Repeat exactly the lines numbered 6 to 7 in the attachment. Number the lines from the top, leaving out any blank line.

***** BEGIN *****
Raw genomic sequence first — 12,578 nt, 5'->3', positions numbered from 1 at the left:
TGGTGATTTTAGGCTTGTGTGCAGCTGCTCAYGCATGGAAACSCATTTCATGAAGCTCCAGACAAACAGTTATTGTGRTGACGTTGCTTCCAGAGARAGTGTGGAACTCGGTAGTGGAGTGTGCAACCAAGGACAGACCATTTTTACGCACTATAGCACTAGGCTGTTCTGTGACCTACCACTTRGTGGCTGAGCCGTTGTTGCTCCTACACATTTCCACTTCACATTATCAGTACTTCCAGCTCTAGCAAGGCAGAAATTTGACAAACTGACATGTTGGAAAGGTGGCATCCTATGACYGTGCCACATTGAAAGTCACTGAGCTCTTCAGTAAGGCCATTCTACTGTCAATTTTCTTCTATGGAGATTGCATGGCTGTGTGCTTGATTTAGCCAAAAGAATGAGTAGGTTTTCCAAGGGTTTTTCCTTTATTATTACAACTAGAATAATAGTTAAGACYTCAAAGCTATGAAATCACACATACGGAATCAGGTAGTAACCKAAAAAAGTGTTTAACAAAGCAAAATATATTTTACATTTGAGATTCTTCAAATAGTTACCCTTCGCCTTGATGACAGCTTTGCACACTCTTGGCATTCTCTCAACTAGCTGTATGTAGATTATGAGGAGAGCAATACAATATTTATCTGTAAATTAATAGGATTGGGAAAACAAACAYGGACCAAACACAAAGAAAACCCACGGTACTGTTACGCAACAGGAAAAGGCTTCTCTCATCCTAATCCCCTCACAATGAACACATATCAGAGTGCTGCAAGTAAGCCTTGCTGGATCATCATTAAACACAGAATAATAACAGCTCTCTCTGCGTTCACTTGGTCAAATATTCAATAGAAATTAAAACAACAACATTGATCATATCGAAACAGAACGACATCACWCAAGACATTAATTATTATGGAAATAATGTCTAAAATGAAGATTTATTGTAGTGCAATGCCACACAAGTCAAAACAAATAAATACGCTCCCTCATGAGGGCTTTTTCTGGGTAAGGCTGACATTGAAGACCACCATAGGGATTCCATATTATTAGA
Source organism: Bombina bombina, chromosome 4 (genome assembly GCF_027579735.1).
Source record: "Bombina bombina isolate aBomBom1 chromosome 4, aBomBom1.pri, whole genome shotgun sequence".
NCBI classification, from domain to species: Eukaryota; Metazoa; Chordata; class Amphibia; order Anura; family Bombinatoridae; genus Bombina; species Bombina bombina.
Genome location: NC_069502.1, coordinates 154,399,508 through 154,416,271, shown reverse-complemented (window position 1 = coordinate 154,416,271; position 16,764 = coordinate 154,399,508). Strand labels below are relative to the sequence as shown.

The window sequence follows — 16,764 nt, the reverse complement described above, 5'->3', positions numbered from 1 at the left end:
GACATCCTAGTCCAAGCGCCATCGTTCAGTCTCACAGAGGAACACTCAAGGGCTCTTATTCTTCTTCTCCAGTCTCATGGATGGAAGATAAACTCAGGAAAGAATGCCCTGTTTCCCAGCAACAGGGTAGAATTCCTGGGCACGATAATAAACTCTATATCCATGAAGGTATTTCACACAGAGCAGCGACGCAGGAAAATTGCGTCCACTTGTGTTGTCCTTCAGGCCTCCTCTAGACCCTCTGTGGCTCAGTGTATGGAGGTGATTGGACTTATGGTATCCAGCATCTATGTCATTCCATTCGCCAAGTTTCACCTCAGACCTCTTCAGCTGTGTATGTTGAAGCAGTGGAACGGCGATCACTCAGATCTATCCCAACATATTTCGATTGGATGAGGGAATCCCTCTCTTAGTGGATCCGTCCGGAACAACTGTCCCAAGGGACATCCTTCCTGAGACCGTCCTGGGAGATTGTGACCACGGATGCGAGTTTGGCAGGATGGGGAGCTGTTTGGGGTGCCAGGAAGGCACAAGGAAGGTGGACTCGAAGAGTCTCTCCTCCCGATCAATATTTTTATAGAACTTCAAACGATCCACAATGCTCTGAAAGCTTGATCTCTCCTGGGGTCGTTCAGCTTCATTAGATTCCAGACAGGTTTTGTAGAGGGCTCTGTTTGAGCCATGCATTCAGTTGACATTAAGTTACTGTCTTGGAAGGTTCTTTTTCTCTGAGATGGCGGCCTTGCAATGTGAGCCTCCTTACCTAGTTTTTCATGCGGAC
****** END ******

Genome location: NC_069502.1, coordinates 154,399,508 through 154,416,271, shown reverse-complemented (window position 1 = coordinate 154,416,271; position 16,764 = coordinate 154,399,508). Strand labels below are relative to the sequence as shown.

The window sequence follows — 16,764 nt, the reverse complement described above, 5'->3', positions numbered from 1 at the left end: